BC Court of Appeal Rules PIPEDA is not a “Comprehensive Code”
September 2020 Charity & NFP Law Update
Published on September 30, 2020

By Esther Shainblum


On August 31, 2020, the British Columbia Court of Appeal released its decision in Tucci v Peoples Trust Company.  The decision concerned the certification of a class action against the defendant financial services provider, Peoples Trust Company (“PTC”), which in 2013 suffered a data breach compromising the personal information of its customers. The clients affected by this breach initiated the class action seeking compensation for harm caused by the dissemination of their personal information.

By way of background, PTC maintained on its webserver an unencrypted copy of a database containing a considerable amount of personal information pertaining to its online customers, including names, addresses, email addresses, telephone numbers, dates of birth, social insurance numbers, occupations, and, in the case of credit card applicants, their mothers’ birth names. PTC failed to apply adequate cyber-security safeguards, including patches and software updates, leaving its database vulnerable to bad actors.

In the lower court’s decision, the judge accepted that there were arguable claims for breach of contract and for negligence and held that an arguable claim for breach of privacy or intrusion upon seclusion could be advanced under federal common law.

PTC appealed the lower court’s decision with regard to the certification of claims framed in breach of contract and negligence, and from certification of claims under federal common law. PTC argued that the terms of use set out on its website clearly exclude liability for data breaches, an issue which the lower court judge did not address in its decision. PTC also argued that the Personal Information Protection and Electronic Documents Act (“PIPEDA”) constitutes a complete code that comprehensively regulates all aspects of personal information collection, retention, and disclosure in the federally-regulated private sector, and that therefore no action, other than an application to the Federal Court as contemplated by PIPEDA, can be brought in respect of a data breach.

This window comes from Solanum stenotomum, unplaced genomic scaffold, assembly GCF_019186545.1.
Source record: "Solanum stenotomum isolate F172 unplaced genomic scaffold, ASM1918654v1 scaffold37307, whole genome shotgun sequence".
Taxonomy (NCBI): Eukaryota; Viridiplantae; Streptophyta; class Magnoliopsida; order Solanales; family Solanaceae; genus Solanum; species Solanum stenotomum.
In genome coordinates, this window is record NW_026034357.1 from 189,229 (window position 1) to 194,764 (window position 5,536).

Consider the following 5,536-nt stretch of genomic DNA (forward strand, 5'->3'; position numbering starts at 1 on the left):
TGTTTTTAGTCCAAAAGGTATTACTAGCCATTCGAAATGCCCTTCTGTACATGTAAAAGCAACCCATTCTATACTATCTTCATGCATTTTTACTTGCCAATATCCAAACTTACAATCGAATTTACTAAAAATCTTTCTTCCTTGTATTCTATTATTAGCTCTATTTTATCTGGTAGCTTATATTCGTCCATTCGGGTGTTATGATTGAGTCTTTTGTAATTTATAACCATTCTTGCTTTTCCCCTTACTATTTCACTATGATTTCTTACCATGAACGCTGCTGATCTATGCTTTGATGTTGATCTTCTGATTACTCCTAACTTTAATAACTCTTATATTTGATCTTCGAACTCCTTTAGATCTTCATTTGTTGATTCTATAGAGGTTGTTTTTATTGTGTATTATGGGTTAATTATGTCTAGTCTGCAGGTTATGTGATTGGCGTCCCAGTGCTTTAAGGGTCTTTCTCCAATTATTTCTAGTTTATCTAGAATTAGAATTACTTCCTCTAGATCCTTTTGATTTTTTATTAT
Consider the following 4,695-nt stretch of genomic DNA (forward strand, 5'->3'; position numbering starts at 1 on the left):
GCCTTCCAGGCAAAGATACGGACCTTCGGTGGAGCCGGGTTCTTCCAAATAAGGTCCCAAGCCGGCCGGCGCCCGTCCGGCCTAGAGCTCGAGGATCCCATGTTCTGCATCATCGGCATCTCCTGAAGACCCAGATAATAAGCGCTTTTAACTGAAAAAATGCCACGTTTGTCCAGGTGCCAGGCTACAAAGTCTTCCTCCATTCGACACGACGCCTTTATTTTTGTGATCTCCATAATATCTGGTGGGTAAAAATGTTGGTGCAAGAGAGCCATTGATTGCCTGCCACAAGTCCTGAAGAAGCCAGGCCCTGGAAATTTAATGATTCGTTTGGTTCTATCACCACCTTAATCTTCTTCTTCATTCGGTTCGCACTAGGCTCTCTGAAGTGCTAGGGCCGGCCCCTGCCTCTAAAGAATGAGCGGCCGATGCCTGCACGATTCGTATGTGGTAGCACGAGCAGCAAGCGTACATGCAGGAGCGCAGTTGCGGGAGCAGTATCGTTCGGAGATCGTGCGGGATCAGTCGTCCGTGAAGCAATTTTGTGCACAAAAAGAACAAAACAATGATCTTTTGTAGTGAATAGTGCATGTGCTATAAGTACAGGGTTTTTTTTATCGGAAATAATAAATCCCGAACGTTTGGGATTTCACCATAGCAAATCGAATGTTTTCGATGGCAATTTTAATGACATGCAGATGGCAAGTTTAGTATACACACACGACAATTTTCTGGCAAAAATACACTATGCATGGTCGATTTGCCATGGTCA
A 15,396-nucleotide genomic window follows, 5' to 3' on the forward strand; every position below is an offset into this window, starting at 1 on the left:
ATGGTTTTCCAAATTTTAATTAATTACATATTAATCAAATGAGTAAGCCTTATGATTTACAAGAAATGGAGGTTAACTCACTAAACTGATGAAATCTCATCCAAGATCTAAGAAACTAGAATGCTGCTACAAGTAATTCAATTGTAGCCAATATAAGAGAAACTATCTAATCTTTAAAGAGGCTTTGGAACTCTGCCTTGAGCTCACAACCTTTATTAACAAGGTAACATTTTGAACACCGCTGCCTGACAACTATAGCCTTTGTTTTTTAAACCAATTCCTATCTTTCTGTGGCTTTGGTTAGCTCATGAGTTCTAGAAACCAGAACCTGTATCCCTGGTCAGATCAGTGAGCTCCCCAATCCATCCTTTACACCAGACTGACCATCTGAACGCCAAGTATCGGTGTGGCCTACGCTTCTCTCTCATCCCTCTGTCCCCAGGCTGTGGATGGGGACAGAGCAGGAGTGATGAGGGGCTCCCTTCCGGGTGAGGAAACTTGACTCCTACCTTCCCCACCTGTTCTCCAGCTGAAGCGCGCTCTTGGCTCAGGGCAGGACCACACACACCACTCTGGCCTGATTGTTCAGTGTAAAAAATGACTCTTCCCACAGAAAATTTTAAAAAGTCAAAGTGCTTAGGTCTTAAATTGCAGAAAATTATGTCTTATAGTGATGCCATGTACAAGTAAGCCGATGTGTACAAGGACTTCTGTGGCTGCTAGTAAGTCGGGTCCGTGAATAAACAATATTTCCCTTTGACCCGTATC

On appeal, the court found no error in the lower court’s certification of the class proceedings for breach of contract and negligence. The court rejected PTC’s argument that PIPEDA was intended to be a complete code and held that it does not displace common law remedies.  The court pointed out that caution should be exercised in concluding that PIPEDA was intended to abolish existing private law rights, particularly because it applies to the private sector and not to public bodies exercising a statutory mandate. 

The court noted that this case involved private law relations between private citizens and a commercial enterprise and found nothing in PIPEDA to suggest that it was intended to prevent aggrieved parties from pursing common law causes of action. The court stated that it was “unfortunate” that there had been no appeal of the lower court’s ruling that no cause of action for breach of privacy or intrusion upon seclusion exists in British Columbia.  Going further, the court stated that the time may have come for it to revisit its jurisprudence on the tort of breach of privacy, pointing to the Court of Appeal for Ontario’s 2012 decision in Jones v Tsige, discussed in Charity Law Bulletin No. 277, which recognized the common law tort of intrusion upon seclusion, and stating that “a failure to recognize at least some limited tort of breach of privacy may be seen by some to be anachronistic.” The court further stated that “the interesting question of whether the law needs to be rethought will have to await a different appeal.”

The court pointed out that the division of powers between the federal and provincial levels of government is not “watertight” and that there are areas in which either level of government can properly introduce legislation. The court rejected the lower court’s finding that there is a “federal common law”, holding that there is neither a “federal” nor “provincial” common law, but rather a single common law covering matters within federal and provincial jurisdiction. The court therefore set aside the lower court’s certification of claims under federal common law.   

This decision is a reminder that claims for breach of privacy and negligence are an ever-present risk faced by all types of organizations, including charities and not-for-profits, and that appropriate data security measures must be taken to protect personal information under an organization’s control.


Read the September 2020 Charity & NFP Law Update